Does it get there?
In the midst of all the actions and incidents, Cryptozoo’s morals can feel hazy, as the film is more concerned with communicating its characters’ widely disparate personalities and goals than with finding a common ground between them. This makes the story feel more realistic than the average adventure story, but it also makes it messier and more prone to distractions, such as a minor subplot centered on Phoebe’s impending marriage. The cryptid-protectors aren’t a cohesive or even focused group; rather, they’re a loose collection of temporary allies who don’t agree on methodology or purpose unless the situation becomes critical.
The pacing varies as well; the opening woodsy idyll feels like an unhurried short story, with Matthew poised naked atop the high Cryptozoo fence as just one of many lovely dream images. However, a fight between Lauren and Nick over an alkonost, a Russian bird-woman hybrid, feels more like a scene from Raiders of the Lost Ark, complete with Belloq swooping in to take the idol after Indy has done all the legwork. The film alternates between action and dream logic, as well as advocating high ideals and watching people suffer as they try and fail to put them into action. It’s certainly a cynical story — Shaw’s script has little faith either in his heroes’ ability to save the day or in their good intentions in trying.
What does that get us?
Cryptozoo is a window into a decidedly uncommercial mind, and a form of storytelling that isn’t the practised, polished committee effort that comes out of animation houses like Disney and DreamWorks, much like My Entire High School Sinking Into the Sea, or for that matter any good outsider art. Cryptozoo is noticeably focused on an arthouse audience — not just because of the kid-unfriendly sexual and violent content here, but also because of the entire project’s philosophical bent and complicated point-of-view shifts.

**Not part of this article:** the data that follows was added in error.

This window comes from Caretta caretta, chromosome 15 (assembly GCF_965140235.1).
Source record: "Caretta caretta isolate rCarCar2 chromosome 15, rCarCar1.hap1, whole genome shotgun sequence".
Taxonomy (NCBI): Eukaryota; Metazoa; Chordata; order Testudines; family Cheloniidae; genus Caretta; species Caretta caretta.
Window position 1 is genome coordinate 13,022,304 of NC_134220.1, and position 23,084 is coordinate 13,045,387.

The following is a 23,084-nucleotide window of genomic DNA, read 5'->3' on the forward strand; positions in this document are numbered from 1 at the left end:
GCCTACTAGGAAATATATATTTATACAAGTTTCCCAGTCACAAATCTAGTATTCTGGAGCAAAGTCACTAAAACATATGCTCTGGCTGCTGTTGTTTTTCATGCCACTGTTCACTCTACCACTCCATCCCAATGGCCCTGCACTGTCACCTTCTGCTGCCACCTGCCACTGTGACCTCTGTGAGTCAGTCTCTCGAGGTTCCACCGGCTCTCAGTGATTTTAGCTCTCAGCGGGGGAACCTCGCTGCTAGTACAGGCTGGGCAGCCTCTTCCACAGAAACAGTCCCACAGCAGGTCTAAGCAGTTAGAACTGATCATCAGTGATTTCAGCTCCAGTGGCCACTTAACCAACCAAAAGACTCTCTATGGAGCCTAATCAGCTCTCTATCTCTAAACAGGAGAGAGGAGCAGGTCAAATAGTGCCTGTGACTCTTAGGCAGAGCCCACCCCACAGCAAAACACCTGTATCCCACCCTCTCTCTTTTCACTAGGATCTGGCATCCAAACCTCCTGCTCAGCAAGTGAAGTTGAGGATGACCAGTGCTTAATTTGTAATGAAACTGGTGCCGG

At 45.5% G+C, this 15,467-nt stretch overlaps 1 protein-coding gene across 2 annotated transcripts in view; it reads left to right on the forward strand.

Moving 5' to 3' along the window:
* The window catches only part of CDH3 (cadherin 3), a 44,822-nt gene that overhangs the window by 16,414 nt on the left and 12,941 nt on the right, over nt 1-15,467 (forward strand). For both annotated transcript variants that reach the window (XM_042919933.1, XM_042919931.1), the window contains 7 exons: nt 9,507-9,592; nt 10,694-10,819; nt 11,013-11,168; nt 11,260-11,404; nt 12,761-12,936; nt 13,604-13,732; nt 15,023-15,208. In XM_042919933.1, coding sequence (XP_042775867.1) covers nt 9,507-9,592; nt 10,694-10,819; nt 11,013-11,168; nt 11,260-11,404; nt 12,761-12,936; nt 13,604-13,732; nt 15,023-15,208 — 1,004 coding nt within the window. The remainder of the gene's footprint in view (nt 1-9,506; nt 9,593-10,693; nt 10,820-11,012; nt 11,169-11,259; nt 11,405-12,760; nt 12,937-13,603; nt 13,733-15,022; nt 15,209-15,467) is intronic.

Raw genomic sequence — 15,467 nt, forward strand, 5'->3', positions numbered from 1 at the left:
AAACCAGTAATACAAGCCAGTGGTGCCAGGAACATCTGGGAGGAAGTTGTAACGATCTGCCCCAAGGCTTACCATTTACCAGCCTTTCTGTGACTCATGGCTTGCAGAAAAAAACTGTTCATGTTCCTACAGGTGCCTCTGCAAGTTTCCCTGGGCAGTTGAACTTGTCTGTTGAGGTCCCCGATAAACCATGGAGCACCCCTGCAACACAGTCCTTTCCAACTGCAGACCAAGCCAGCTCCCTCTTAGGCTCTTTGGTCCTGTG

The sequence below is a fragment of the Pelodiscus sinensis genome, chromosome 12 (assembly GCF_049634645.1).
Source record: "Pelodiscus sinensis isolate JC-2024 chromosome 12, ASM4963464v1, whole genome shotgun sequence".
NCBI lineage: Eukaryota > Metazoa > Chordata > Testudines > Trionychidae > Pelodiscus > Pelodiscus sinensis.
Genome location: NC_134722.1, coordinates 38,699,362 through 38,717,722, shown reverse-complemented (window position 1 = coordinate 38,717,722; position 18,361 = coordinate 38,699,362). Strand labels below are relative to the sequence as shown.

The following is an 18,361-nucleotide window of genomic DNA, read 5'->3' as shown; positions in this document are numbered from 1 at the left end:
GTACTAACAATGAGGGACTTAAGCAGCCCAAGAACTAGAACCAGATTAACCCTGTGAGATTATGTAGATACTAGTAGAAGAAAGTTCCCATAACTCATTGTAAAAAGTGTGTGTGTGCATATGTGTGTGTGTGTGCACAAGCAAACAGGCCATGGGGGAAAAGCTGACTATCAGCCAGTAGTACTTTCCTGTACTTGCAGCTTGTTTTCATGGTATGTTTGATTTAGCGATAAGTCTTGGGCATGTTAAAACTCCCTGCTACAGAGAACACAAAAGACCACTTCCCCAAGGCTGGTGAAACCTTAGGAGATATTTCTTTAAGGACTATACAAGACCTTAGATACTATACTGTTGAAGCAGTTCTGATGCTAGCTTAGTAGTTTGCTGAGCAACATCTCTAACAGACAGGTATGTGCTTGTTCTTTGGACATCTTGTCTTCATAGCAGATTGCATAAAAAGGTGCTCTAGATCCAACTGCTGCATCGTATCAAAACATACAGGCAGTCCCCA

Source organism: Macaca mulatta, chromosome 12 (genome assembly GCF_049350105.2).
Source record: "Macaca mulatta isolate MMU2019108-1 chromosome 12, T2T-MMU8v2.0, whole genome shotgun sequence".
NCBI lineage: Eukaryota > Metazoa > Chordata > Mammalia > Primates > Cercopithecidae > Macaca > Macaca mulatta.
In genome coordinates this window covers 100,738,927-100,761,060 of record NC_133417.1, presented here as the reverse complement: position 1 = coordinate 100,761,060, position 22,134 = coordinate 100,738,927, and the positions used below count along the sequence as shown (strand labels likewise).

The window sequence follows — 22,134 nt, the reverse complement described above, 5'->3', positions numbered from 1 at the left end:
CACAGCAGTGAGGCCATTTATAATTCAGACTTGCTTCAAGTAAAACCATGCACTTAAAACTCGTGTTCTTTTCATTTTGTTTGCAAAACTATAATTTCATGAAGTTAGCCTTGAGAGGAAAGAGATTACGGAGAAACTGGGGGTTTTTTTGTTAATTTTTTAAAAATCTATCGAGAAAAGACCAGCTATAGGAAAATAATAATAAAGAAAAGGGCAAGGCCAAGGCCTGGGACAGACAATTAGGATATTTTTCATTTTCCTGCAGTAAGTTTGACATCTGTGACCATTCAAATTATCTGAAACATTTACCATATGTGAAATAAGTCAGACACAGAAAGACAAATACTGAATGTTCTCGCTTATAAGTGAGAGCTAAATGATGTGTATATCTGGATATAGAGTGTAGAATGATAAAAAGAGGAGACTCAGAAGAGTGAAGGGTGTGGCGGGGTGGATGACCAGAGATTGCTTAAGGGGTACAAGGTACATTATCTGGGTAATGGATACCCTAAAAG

The rough hand-drawn feel of projects like Cryptozoo can be shocking after generations of increasingly processed and visually elaborate films from those outlets and others imitating them. It’s easy to call it ugly, but idiosyncratic is a better description. To see where the textures of paints and pencils give the images a rougher and more specific feel, or where shifts in style — like the difference between the raw contours of Lauren’s face and the fine-lined detail of Phoebe’s snake-hair — give the protagonists even more visual character, the visuals are worth a closer look.
Cryptozoo’s character movement is reminiscent of Indonesian wayang puppetry at times, with rigid figures moving primarily around the joints. Some sequences take on a completely different tone, such as the lovely light show put on by a group of sentient light-creatures at one point. Nothing can be taken for granted about where the storey is going or how it will get there stylistically. That sense of something new and different happening, of that anti-capitalist, anti-conformist, anti-containment bent that stretches throughout the storey also extending into every aspect of the film’s aesthetics, is one of the biggest joys of Shaw’s projects.
The most meme-able moment: The most obvious ones are when Phoebe’s head snakes bite people. Cryptozoo is full of startling moments and oddball visuals that creative memers could certainly repurpose, but perhaps the most obvious ones are when Phoebe’s head-snakes bite people. The victims aren’t just poisoned; their flesh revolts and distorts, taking on Akira-like characteristics. The image is a good starting point for a meme along the lines of “Oh no, the consequences of my own actions!”
When can we see it? Cryptozoo is now widely available for digital rental or purchase via streaming platforms like Amazon and Vudu.